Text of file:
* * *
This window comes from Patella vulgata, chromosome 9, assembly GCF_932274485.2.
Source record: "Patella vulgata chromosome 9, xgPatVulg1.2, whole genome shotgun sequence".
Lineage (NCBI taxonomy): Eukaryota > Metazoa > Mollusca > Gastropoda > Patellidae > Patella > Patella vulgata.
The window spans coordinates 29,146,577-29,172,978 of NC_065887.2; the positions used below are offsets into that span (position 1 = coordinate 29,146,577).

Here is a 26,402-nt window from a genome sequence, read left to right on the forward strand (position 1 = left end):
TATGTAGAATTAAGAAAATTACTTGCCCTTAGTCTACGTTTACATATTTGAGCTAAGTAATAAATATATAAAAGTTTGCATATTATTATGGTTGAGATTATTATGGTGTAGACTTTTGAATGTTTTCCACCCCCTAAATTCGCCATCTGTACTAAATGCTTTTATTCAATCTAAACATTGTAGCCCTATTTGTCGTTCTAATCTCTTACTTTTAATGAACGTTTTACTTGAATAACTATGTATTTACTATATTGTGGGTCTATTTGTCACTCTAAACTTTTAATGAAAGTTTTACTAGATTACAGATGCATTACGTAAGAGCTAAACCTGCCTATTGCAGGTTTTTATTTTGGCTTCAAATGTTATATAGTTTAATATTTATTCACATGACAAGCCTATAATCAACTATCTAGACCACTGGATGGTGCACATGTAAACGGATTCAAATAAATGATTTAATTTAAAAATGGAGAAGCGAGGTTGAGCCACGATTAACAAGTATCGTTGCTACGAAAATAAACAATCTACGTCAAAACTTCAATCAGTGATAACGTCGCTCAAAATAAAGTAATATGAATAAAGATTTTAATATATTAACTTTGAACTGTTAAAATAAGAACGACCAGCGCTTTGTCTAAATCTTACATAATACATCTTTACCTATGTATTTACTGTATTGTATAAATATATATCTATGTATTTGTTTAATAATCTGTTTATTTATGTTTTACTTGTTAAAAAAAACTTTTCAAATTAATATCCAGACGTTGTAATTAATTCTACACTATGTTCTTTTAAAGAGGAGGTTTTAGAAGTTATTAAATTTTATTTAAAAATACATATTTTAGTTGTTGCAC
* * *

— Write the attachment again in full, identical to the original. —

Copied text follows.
This window comes from Patella vulgata, chromosome 9, assembly GCF_932274485.2.
Source record: "Patella vulgata chromosome 9, xgPatVulg1.2, whole genome shotgun sequence".
Lineage (NCBI taxonomy): Eukaryota > Metazoa > Mollusca > Gastropoda > Patellidae > Patella > Patella vulgata.
The window spans coordinates 29,146,577-29,172,978 of NC_065887.2; the positions used below are offsets into that span (position 1 = coordinate 29,146,577).

Here is a 26,402-nt window from a genome sequence, read left to right on the forward strand (position 1 = left end):
TATGTAGAATTAAGAAAATTACTTGCCCTTAGTCTACGTTTACATATTTGAGCTAAGTAATAAATATATAAAAGTTTGCATATTATTATGGTTGAGATTATTATGGTGTAGACTTTTGAATGTTTTCCACCCCCTAAATTCGCCATCTGTACTAAATGCTTTTATTCAATCTAAACATTGTAGCCCTATTTGTCGTTCTAATCTCTTACTTTTAATGAACGTTTTACTTGAATAACTATGTATTTACTATATTGTGGGTCTATTTGTCACTCTAAACTTTTAATGAAAGTTTTACTAGATTACAGATGCATTACGTAAGAGCTAAACCTGCCTATTGCAGGTTTTTATTTTGGCTTCAAATGTTATATAGTTTAATATTTATTCACATGACAAGCCTATAATCAACTATCTAGACCACTGGATGGTGCACATGTAAACGGATTCAAATAAATGATTTAATTTAAAAATGGAGAAGCGAGGTTGAGCCACGATTAACAAGTATCGTTGCTACGAAAATAAACAATCTACGTCAAAACTTCAATCAGTGATAACGTCGCTCAAAATAAAGTAATATGAATAAAGATTTTAATATATTAACTTTGAACTGTTAAAATAAGAACGACCAGCGCTTTGTCTAAATCTTACATAATACATCTTTACCTATGTATTTACTGTATTGTATAAATATATATCTATGTATTTGTTTAATAATCTGTTTATTTATGTTTTACTTGTTAAAAAAAACTTTTCAAATTAATATCCAGACGTTGTAATTAATTCTACACTATGTTCTTTTAAAGAGGAGGTTTTAGAAGTTATTAAATTTTATTTAAAAATACATATTTTAGTTGTTGCAC